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On 23 July, 2019 APRA released a discussion draft: “Strengthening Prudential Requirements for Remuneration” in regulated Financial Services entities. The proposed new prudential Standard (CPS 511) is a direct result of recommendations from the Hayne Royal Commission. Specifically the Final Report highlighted that the structure of executive remuneration, and the KPIs driving STIs and LTIs, was implicated in the misconduct that the Royal Commission uncovered.
In drafting its proposed new, stand alone standard, APRA looked to overseas jurisdictions for sound practice including regulatory frameworks in place in the US, UK, Europe and Canada. There are a number of specific changes proposed by APRA:
A strengthening of governance oversight of remuneration policy and outcomes for executives (and other staff) with direct board involvement in KPI assessment for executives and greater focus on risk related outcomes.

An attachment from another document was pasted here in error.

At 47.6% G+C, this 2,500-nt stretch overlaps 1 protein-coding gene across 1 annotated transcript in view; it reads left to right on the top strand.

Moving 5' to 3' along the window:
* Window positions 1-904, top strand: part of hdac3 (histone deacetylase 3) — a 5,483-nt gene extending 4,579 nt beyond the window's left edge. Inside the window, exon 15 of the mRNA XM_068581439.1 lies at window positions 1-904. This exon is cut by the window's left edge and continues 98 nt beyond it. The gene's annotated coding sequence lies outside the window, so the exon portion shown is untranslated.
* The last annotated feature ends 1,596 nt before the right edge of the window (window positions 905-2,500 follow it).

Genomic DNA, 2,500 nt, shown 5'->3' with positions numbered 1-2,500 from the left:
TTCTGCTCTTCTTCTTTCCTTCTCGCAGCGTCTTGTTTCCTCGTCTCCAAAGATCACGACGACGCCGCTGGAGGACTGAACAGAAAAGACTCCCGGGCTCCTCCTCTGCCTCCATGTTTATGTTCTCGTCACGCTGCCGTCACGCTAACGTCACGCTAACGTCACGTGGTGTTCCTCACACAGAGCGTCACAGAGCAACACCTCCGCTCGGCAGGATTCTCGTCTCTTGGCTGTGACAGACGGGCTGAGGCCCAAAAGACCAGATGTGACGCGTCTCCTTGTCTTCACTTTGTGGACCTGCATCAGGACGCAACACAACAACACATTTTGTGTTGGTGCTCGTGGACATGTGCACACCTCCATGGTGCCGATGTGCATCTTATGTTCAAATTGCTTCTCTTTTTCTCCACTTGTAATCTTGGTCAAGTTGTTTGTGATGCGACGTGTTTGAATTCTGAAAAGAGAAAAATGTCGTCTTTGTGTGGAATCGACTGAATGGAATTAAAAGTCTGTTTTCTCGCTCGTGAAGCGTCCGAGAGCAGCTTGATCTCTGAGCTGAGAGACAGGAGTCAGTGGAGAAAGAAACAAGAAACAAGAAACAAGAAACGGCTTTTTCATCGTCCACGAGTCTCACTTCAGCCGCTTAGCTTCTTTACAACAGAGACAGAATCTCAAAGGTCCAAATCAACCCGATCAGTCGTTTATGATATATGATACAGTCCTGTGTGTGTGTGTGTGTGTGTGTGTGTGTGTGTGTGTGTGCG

A requirement that financial metrics make up no more than 50% of the KPIs driving STI and LTI schemes.
60% of CEO variable reward to be deferred for a minimum of 7 years from the date of the award with pro-rata vesting after 4 years. For other executive,s 40% of variable reward is to be deferred for 6 years with pro-rata vesting after 4 years.
Clawback for up to 2 years beyond full delivery and 4 years for a person under investigation (presumably for some form of misconduct or breach of the BEAR).
These provisions are to apply regardless of whether an executive remains employed by the institution or not.
As it stands the APRA Draft Standard, whilst well intentioned, has a number short comings. With over 30 years experience working at board level on matters of executive remuneration we have some expertise to share. Our views have been submitted to APRA. The Submission can be viewed here: